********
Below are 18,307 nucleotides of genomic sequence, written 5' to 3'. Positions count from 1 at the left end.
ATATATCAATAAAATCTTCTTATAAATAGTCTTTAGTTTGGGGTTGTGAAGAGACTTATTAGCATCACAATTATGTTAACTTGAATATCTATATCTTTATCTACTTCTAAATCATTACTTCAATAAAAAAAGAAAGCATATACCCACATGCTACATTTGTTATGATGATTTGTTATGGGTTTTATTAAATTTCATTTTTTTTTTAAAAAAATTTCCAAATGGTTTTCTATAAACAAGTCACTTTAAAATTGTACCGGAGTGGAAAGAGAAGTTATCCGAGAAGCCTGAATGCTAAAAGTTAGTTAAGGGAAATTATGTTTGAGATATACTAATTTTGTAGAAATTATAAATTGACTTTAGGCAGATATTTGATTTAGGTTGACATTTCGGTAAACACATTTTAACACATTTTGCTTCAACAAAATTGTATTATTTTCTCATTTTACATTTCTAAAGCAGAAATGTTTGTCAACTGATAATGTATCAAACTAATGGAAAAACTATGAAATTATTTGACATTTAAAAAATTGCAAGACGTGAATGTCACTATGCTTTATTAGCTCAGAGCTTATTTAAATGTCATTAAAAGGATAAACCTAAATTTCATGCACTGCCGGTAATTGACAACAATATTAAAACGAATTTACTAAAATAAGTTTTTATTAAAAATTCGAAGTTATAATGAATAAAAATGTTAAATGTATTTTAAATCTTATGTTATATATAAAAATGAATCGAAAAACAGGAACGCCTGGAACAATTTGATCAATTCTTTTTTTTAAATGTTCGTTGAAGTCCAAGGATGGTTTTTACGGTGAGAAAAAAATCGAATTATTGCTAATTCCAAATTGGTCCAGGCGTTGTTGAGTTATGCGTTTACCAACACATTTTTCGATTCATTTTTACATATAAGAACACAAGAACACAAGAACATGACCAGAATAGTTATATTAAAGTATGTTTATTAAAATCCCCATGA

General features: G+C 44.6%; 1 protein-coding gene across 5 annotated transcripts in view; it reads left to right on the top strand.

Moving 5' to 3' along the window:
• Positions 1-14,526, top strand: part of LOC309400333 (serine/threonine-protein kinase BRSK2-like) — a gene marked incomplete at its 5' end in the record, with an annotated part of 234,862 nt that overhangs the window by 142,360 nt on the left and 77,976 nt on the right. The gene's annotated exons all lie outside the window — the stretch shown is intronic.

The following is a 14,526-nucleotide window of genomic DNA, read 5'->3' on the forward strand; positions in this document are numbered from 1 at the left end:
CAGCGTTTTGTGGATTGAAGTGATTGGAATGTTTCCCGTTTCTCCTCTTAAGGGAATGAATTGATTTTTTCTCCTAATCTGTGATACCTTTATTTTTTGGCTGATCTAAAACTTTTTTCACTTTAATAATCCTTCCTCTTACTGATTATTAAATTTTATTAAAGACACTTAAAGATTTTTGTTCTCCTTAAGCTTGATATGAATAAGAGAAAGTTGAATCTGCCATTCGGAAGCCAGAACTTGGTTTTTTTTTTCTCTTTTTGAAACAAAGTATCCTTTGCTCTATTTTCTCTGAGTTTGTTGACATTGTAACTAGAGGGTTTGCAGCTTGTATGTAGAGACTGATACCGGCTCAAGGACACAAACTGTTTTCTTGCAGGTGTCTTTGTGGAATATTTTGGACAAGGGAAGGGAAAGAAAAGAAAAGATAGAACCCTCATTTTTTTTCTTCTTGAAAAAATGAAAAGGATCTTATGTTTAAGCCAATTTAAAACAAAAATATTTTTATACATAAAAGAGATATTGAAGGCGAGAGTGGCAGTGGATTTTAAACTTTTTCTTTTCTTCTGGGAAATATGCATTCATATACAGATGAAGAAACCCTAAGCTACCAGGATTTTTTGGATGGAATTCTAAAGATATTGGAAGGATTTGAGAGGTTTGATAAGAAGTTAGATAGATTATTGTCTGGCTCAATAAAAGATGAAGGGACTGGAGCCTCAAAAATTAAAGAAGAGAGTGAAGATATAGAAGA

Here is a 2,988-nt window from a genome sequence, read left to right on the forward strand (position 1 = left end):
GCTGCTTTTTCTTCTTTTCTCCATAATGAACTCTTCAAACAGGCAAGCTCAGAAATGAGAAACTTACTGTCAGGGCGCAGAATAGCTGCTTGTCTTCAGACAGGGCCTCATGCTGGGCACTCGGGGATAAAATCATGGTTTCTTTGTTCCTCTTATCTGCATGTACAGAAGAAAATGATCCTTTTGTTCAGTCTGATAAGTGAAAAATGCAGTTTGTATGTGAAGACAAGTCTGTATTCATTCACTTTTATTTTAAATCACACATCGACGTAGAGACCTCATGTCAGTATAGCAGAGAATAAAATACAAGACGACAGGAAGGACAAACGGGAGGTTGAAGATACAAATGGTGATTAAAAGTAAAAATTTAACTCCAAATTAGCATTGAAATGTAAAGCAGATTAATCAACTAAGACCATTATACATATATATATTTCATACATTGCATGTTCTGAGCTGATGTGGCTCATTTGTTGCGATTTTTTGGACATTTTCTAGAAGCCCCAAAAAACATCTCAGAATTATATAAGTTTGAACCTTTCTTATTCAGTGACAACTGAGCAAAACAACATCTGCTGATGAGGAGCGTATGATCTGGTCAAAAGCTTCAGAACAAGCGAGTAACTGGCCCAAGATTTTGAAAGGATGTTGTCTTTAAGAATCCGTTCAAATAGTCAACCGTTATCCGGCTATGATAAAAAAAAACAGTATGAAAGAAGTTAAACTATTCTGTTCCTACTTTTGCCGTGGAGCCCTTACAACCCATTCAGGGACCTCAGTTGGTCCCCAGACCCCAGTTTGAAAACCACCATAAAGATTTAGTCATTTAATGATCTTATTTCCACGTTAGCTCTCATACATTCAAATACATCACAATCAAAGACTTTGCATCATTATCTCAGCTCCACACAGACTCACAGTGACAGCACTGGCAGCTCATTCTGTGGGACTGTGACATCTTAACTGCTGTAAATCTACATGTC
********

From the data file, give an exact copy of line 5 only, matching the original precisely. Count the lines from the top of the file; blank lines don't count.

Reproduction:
• Positions 1-14,526, top strand: part of LOC309400333 (serine/threonine-protein kinase BRSK2-like) — a gene marked incomplete at its 5' end in the record, with an annotated part of 234,862 nt that overhangs the window by 142,360 nt on the left and 77,976 nt on the right. The gene's annotated exons all lie outside the window — the stretch shown is intronic.